The banks’ aggregate deposits have witnessed a growth rate of 9.9% worth Rs 10.85 lakh crore and advances have surged by 14.5% valuing Rs 11.85 lakh crore as on fortnight January 04, 2019.
Dr. Soumya Kanti Ghosh. Group Chief Economic Adviser at SBI said, “Such widening gap between deposit and credit growth requires build up of liquidity, which has to be met through the banking channel since in the event of no buyback of securities and RBI not doing aggressive OMOs, the banks would have to manage liquidity by focusing on deposit growth.”
Thereby, SBI believes the next year may witness hardening of interest rates. Ghosh says, “this may make it difficult for banks to reduce deposit rates and hence lending rates in near future.”
Ghosh adds, “The huge redemption pressure may lead to liquidity squeeze and therefore, the Government would have to go for switching of securities for longer term ones, which is the only option foreseeable at the present juncture., in the absence of buyback.”
Thus, SBI believes, total borrowing of Centre and States combined is expected at Rs 12.0 lakh crore in FY20. This number may be lower depending on switches that the Government and RBI agrees to do to keep Net borrowing in check in FY20.
If this is the case, that means your EMIs are facing a possible trend of lending rate hike. Equated Monthly Installments (EMIs) are referred as fixed payment which a borrower pays to their lender at a certain specified date of every month. The amount paid by borrower in EMIs include both principal amount and interest amount for the loan they have borrowed from a bank.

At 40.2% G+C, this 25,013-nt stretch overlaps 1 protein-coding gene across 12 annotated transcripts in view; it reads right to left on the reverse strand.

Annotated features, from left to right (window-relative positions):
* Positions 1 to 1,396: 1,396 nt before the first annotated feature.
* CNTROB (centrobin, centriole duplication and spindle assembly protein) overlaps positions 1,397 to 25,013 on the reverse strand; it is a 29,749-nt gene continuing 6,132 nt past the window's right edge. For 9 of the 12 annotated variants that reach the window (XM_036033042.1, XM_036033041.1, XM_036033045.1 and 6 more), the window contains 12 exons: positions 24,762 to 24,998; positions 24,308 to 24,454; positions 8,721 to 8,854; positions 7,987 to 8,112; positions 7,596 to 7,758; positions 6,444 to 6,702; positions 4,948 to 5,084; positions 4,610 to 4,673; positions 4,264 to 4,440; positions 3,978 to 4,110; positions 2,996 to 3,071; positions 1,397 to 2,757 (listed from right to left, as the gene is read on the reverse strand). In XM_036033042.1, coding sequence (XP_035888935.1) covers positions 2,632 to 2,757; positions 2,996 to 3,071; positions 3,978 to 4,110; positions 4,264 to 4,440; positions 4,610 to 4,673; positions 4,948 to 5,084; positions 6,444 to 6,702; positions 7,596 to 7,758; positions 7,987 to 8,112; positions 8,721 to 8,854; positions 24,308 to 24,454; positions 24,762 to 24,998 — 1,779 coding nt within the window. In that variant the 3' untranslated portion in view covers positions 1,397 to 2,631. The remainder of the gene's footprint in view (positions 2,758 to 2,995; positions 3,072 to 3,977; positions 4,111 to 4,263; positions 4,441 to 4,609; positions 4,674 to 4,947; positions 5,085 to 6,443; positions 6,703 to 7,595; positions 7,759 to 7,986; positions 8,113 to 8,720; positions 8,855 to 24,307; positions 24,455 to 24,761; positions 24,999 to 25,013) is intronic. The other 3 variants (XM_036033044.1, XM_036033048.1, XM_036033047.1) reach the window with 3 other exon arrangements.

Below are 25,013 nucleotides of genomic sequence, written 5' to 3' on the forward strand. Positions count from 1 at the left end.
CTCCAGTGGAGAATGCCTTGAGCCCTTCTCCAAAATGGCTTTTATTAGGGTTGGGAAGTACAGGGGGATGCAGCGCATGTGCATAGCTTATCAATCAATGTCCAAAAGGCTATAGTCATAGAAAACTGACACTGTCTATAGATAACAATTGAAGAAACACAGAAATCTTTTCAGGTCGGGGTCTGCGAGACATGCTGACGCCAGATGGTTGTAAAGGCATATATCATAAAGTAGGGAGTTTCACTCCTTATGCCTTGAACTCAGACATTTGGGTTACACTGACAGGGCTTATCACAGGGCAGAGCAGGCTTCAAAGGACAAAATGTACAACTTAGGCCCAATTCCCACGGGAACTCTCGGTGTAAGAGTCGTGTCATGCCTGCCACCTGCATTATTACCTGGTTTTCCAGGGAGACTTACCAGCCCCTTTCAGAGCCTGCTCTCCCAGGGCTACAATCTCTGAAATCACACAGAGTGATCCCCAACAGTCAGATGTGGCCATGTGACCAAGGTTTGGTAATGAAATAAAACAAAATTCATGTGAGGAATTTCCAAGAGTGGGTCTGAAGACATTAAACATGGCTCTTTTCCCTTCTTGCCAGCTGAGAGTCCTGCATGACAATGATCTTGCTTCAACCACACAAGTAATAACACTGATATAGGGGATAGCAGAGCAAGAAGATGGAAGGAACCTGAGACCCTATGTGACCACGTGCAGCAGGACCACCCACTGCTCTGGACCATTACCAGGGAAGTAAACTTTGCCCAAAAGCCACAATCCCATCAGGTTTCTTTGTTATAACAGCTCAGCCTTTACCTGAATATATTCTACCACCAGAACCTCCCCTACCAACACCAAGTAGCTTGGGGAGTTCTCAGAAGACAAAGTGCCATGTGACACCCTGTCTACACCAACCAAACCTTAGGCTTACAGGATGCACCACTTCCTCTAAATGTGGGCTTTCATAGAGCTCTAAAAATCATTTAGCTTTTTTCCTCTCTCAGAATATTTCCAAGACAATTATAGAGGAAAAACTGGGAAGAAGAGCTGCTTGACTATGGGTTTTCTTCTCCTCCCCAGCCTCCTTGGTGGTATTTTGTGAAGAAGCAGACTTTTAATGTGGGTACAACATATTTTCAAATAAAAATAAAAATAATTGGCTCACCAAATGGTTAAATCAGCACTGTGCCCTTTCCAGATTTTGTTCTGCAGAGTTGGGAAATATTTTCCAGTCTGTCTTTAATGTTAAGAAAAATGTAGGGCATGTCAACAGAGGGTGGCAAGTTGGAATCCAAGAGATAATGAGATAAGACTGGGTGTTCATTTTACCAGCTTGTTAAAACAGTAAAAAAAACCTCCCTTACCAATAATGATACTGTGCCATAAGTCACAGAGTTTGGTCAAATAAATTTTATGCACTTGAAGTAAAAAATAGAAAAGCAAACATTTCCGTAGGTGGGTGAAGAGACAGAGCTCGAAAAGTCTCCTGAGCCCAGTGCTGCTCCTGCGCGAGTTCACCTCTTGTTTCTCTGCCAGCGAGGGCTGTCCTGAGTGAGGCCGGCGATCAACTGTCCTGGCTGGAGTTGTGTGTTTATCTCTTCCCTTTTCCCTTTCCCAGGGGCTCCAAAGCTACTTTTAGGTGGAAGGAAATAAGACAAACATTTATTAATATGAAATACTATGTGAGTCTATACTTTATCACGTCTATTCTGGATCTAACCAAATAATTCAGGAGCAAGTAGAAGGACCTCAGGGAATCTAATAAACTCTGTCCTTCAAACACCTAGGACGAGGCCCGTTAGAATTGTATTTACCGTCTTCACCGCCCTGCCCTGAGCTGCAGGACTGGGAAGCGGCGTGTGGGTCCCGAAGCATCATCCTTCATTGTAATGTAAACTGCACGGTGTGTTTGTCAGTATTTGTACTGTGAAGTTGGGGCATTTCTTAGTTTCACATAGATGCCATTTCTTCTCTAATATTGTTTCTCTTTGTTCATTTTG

Hence, SBI believes it is imperative that, the government make bank deposits attractive by making it tax free.
Currently, every interest earned from fixed deposits and recurring deposits are taxable, however, interest received on savings account and post office deposits there are certain claims allowed in Income Tax Act. A customer must show their income from these deposits in their Income Tax Return (ITR) filing under section of ‘income from other sources’.
In case of fixed deposits, a tax deducted at source (TDS) is levied by banks on interest income which a customer earns. A bank is needed to deduct tax when interest income from deposits held in all bank branches cumulatively is more than Rs 10,000. If a PAN detail is available, then a 10% TDS is deducted, however, if this identity proof is not available then 20% TDS is charged.
Meanwhile, only Rs 10,000 is allowed for tax claim on interest income from savings account under section 80TTA of IT Act. For instance, if your interest income in savings account comes at Rs 15,000 in a year, then only Rs 10,000 can be claimed as tax benefit, remaining Rs 5,000 will be taxable.
By making deposits tax free, this gives freedom to banks in not worrying about deposit rates for maintaining it attractive, they somehow become appealing to customers. When there is rise in deposits, this gives potential to banks for relaxing lending rates which in return makes EMIs cheap and burden-less for borrowers on their home, personal and vehicle loan.